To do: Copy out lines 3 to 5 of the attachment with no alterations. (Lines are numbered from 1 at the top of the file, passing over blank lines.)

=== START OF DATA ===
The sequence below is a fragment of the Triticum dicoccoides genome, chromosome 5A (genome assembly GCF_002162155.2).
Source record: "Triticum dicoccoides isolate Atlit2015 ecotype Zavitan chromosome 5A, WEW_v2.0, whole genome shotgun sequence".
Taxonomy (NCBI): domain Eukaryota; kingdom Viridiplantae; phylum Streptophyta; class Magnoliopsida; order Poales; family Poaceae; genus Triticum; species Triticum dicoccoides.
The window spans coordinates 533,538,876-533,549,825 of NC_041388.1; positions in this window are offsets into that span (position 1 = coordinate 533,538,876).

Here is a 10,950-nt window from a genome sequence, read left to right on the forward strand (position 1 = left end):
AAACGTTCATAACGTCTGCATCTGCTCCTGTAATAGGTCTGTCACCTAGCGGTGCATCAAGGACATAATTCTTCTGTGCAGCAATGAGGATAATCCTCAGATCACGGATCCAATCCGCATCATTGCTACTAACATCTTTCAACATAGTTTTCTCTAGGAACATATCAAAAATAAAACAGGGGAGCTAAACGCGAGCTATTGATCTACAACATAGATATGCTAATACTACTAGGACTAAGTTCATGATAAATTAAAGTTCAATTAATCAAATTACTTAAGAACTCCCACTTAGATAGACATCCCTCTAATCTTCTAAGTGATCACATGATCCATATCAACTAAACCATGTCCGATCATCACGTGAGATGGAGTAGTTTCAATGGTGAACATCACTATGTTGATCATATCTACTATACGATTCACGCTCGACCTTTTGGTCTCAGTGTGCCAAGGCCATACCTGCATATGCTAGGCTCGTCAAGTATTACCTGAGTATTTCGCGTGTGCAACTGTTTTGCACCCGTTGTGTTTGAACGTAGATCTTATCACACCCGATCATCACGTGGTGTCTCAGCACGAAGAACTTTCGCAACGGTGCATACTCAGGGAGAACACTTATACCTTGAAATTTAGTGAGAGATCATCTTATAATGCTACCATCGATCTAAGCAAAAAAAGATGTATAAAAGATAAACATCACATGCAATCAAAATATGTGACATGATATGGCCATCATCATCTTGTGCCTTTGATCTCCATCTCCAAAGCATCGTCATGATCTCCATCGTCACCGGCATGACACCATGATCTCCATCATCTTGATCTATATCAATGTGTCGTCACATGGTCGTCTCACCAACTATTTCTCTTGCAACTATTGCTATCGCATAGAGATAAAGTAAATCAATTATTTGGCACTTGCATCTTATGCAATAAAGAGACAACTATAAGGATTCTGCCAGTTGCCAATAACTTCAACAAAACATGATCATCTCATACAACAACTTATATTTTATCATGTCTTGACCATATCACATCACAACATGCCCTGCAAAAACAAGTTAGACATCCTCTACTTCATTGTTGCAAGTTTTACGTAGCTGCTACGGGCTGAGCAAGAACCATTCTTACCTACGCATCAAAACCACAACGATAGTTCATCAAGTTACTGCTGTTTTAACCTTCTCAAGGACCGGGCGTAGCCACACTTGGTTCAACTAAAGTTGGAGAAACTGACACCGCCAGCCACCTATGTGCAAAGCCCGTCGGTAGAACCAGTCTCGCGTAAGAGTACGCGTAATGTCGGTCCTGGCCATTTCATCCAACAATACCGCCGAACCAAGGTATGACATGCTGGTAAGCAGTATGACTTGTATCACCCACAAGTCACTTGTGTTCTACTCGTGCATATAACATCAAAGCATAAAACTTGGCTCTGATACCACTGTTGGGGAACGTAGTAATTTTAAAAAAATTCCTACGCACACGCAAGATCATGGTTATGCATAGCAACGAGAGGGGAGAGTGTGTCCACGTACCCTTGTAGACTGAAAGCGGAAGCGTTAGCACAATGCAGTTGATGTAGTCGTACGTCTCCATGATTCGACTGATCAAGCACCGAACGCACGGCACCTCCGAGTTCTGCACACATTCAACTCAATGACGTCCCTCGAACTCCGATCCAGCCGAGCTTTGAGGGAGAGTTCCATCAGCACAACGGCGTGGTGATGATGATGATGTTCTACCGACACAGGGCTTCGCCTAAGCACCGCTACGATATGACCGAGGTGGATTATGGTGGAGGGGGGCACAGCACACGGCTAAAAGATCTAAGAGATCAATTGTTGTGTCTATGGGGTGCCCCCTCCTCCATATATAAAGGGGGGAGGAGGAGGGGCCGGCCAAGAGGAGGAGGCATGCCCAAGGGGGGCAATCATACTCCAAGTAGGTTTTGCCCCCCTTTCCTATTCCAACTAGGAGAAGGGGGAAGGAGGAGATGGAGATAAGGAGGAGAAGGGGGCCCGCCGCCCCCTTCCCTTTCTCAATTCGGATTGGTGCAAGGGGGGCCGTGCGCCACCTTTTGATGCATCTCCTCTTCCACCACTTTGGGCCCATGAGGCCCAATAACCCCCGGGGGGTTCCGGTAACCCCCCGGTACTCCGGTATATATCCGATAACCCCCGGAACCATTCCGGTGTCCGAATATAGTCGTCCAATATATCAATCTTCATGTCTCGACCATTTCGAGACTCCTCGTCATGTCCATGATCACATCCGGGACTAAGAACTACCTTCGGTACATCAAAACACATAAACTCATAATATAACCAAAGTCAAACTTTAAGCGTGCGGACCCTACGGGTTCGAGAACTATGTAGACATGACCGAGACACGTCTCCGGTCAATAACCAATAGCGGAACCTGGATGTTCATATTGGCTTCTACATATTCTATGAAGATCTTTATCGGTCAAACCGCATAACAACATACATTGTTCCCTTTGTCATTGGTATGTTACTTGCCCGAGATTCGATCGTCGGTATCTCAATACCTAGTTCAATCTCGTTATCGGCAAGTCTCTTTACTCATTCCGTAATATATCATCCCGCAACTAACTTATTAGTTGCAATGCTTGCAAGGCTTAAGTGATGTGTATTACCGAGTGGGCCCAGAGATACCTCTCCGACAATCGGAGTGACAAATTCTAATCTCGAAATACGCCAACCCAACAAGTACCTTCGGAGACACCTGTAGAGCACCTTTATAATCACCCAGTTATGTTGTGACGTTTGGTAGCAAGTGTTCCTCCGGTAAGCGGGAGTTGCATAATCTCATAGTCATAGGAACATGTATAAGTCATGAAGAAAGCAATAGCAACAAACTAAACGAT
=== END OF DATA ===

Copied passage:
Taxonomy (NCBI): domain Eukaryota; kingdom Viridiplantae; phylum Streptophyta; class Magnoliopsida; order Poales; family Poaceae; genus Triticum; species Triticum dicoccoides.
The window spans coordinates 533,538,876-533,549,825 of NC_041388.1; positions in this window are offsets into that span (position 1 = coordinate 533,538,876).

Here is a 10,950-nt window from a genome sequence, read left to right on the forward strand (position 1 = left end):